What Bosses Really Think About Returning to the Office
If you’re one of the tens of thousands of employees that are returning to the office, you may have wondered if you’re making the right choice. After all, working at your favorite office can seem like a dream come true — there’s so much to love about your job, and even your coworkers will probably love you back. Right?
A recent study found that about 50 percent of employees plan to return to their old jobs — and for many, that may not be the case.
Instead, some employees are returning to offices they hated — and others are leaving for places they absolutely love.
But before you start jumping on the phone to find a new job or a new boss, a common-sense strategy could help you figure out which returnee to choose.
The study in question, conducted by Workplace Health in partnership with the University of California, San Francisco, found that employers want a returnee who is happy to get back to work.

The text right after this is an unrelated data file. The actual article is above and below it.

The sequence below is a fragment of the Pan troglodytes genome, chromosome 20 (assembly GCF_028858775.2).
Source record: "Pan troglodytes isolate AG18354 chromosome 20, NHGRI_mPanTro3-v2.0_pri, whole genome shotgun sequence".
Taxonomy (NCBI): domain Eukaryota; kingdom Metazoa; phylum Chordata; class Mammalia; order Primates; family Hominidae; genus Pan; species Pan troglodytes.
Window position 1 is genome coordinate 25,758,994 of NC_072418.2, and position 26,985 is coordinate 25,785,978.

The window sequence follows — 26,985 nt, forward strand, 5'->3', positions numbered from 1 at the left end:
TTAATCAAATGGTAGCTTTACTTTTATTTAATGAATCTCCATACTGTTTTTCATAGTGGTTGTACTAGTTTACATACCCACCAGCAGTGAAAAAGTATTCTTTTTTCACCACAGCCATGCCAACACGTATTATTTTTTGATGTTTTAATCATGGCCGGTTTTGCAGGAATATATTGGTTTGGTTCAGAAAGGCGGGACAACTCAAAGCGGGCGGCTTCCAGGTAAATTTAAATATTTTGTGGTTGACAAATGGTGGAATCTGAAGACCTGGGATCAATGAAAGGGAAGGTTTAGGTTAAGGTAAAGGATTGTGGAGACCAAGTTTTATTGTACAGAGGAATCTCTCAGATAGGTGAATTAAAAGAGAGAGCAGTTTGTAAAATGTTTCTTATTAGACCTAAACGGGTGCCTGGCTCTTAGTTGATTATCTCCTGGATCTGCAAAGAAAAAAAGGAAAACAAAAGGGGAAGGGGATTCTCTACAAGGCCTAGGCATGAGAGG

“If they don’t feel well, or not well enough to get back to work, or they want a new job, or they want something different from that job — then you’ve got to think about whether that’s what they would like,” Workplace Health president and CEO Steve Fiellin said.
That means when you interview for a new position in your industry, you should try to determine if that new job is a realistic step for you to take. You don’t want to leave because you feel unfulfilled or disrespected; instead, you should leave because you’re no longer happy with your current job.
Don’t try to fit your new job into the same position you had before. If you’re returning to a job that’s not a good fit for you or your career goals, the most